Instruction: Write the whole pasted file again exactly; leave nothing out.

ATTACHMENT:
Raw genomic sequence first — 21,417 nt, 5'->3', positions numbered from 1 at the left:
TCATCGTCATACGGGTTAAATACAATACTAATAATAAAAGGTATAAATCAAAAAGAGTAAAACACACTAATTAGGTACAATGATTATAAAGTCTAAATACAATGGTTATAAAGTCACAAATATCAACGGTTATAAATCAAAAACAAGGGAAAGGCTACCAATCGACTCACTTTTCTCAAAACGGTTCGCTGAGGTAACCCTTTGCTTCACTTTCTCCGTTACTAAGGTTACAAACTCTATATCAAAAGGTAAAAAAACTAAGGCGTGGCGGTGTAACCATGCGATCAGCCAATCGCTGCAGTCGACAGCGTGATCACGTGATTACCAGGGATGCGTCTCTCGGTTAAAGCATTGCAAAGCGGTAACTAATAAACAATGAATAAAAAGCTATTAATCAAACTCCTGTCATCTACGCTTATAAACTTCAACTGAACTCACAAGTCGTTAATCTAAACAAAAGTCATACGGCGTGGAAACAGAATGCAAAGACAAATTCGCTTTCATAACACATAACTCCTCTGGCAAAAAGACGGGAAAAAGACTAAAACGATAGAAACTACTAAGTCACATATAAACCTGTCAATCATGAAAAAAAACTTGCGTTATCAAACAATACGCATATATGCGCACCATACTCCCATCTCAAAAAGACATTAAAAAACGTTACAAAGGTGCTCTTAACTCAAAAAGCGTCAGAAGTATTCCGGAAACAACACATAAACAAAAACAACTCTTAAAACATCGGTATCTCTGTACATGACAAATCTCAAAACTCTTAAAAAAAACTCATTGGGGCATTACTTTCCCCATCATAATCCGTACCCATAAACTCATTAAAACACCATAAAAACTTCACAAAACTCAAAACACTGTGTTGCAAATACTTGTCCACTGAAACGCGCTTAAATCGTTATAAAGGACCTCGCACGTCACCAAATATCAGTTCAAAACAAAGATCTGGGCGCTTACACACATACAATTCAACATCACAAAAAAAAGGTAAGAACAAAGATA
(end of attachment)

Raw genomic sequence first — 21,417 nt, 5'->3', positions numbered from 1 at the left:
TCATCGTCATACGGGTTAAATACAATACTAATAATAAAAGGTATAAATCAAAAAGAGTAAAACACACTAATTAGGTACAATGATTATAAAGTCTAAATACAATGGTTATAAAGTCACAAATATCAACGGTTATAAATCAAAAACAAGGGAAAGGCTACCAATCGACTCACTTTTCTCAAAACGGTTCGCTGAGGTAACCCTTTGCTTCACTTTCTCCGTTACTAAGGTTACAAACTCTATATCAAAAGGTAAAAAAACTAAGGCGTGGCGGTGTAACCATGCGATCAGCCAATCGCTGCAGTCGACAGCGTGATCACGTGATTACCAGGGATGCGTCTCTCGGTTAAAGCATTGCAAAGCGGTAACTAATAAACAATGAATAAAAAGCTATTAATCAAACTCCTGTCATCTACGCTTATAAACTTCAACTGAACTCACAAGTCGTTAATCTAAACAAAAGTCATACGGCGTGGAAACAGAATGCAAAGACAAATTCGCTTTCATAACACATAACTCCTCTGGCAAAAAGACGGGAAAAAGACTAAAACGATAGAAACTACTAAGTCACATATAAACCTGTCAATCATGAAAAAAAACTTGCGTTATCAAACAATACGCATATATGCGCACCATACTCCCATCTCAAAAAGACATTAAAAAACGTTACAAAGGTGCTCTTAACTCAAAAAGCGTCAGAAGTATTCCGGAAACAACACATAAACAAAAACAACTCTTAAAACATCGGTATCTCTGTACATGACAAATCTCAAAACTCTTAAAAAAAACTCATTGGGGCATTACTTTCCCCATCATAATCCGTACCCATAAACTCATTAAAACACCATAAAAACTTCACAAAACTCAAAACACTGTGTTGCAAATACTTGTCCACTGAAACGCGCTTAAATCGTTATAAAGGACCTCGCACGTCACCAAATATCAGTTCAAAACAAAGATCTGGGCGCTTACACACATACAATTCAACATCACAAAAAAAAGGTAAGAACAAAGATA